Off meds my son is impulsive and easily over-stimulated.  He has anxiety disorders that increase without medication as well.  He has to be on meds 365 days a year.  His mind shuts down the adrenaline flow when it should ramp it up.  For him, that is normal.  He can't walk from point A to point B: he has to skip, jump, hop, run, etc.  He doesn't sit in a school desk; he perches.  Many ADD kids have to sit in the back of the classroom so that they aren't distracted; my son sits in the back of the class so that he isn't a distraction.  And when his anxiety overwhelms him, all the meds in the world can't compensate. And when he is in love with the subject he is learning about, it's like a pit bull with a steak in it's jaws: nothing will shake his focus off of that thing.  There is no limit to what he can accomplish- many many people throughout history have excelled despite (or because of) such a "disability".  His father (the ADHD/Dyslexic/Dysgraphic/Anxiety-Issue/OCD parent of our brood) is a Dentist who does amazing work but can't read a book out loud to save his life!  Einstein could contemplate the universe and unlock the power of the atom, but he couldn't count out correct change or do simple addition/subtraction.



I know I'm rambling, but my point is this: see a professional and have your son diagnosed correctly.  It takes hours of testing and the experience of a professional trained to read the results of those same tests to determine what your son's normal is.  An EEG can rule a lot of things out, but only extensive testing can really determine if your son has ADD or ADHD, dyslexia or dysgraphia, or one of a million other things that could be causing him extreme frustration at school and away from his safe zone of home.



One more suggestion: do a google search for ADD (not ADHD) symptoms and Dyslexia symptoms.  Read several articles from different sources and become farmiliar with what these issues have in common and how they differ.  It will also help you in your dealings with the health care professionals you will need on your team.  And be wary of the results if they don't match what you see; one public school system in our area almost never gives a diagnosis of dyslexia or ADHD because they don't want to spend the resources on kids who need more than the "normal" kids do.  And this info was given to me by one of my child's doctors, a teacher in the district, and a former school councelor in the district.  We're going to have the girls tested privately to make sure the test results are more accurate- they won't have anything to gain one way or the other since they'll already have our money for the testing...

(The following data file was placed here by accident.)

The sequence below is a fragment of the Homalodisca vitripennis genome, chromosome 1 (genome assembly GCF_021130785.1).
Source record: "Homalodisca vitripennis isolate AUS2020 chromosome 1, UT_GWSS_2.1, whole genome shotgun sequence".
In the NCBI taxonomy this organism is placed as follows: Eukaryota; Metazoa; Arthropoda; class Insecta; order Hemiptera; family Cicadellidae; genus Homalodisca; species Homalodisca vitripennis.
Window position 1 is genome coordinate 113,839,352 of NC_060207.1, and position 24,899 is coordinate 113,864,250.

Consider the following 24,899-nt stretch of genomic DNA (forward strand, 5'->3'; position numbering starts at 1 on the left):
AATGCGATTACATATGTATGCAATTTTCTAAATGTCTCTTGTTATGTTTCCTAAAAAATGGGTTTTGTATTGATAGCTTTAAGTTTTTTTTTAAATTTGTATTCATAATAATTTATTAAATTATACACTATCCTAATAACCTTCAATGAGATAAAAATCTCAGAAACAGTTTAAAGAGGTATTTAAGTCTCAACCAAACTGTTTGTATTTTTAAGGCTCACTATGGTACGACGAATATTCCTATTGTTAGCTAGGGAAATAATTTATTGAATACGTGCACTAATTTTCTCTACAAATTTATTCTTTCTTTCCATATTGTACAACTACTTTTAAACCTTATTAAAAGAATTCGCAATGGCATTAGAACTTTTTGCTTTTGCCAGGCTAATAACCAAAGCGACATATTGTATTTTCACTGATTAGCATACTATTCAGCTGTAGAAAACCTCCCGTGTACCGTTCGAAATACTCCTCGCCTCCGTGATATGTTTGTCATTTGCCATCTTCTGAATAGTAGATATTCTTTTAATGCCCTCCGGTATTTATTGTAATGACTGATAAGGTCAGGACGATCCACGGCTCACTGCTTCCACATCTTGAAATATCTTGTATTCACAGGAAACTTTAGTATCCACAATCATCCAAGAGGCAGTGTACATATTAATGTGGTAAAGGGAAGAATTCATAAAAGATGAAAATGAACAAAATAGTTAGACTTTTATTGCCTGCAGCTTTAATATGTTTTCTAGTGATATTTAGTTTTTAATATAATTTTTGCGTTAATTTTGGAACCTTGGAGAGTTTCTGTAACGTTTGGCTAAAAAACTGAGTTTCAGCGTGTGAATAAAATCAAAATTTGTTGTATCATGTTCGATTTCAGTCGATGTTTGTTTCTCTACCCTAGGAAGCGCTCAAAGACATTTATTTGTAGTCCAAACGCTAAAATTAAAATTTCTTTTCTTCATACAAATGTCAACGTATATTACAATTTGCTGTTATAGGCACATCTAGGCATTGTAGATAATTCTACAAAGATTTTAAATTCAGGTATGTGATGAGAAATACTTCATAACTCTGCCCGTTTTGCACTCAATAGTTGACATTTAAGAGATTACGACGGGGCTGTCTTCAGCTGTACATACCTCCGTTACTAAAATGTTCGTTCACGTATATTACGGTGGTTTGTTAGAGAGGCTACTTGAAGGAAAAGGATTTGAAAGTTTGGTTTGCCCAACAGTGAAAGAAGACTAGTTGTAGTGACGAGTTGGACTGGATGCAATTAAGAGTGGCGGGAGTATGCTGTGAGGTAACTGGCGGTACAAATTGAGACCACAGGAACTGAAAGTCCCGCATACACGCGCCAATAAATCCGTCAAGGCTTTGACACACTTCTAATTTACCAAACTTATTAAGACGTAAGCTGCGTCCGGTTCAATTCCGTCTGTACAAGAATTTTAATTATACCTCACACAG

Deborah - posted on 01/14/2009

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Hi Daphne!



Don't feel alone.  I think that's why we all are members here.  We've all been through it.  My son is 17, now a Senior in HS and diagnosed with ADHD.  He was diagnosed in Second Grade.  Since day one of Kindergarten, we've had notes come home from school, principal phone calls, troubles with other students, you name it.  It's been a long and sometimes trying sojourn, but all in all, I have to say, my son is a wonderful kid.     



Testing is the right way to go, but once you / he finishes with testing, doctors will throw lots of different things at you -- counseling, drug and dietary options, etc.  It's up to you as a parent to figure out what's best for you and your family.  For us, I got tired of what the drugs did to my son, so we took him off the meds.  Informing the school that your son has ADHD may place him in a different category of students too, so think of that before you let the school know the outcome of his tests.  (For our family, it was better to inform each teacher, but not inform the school itself.) 



I also think that teachers feel so much stress to get so much crammed in each day and any time there's a student who's deamed "difficult" requires more attention and detracts from what the teacher had in mind for the day.  To that, I say "deal with it".  Most teachers don't like me because of that, but so what.  (I'm a teacher, too.)  Teachers get paid to teach and not all children are polite, obedient, perfect students.  So, don't let teachers impose their thoughts on you.  (Most of them don't have Psych degrees!)     



You need to do what's best for you and for your family.  And his teachers will just have to deal with whatever decision you make. 



Hang in there!  You are a great mom, doing a great job!!!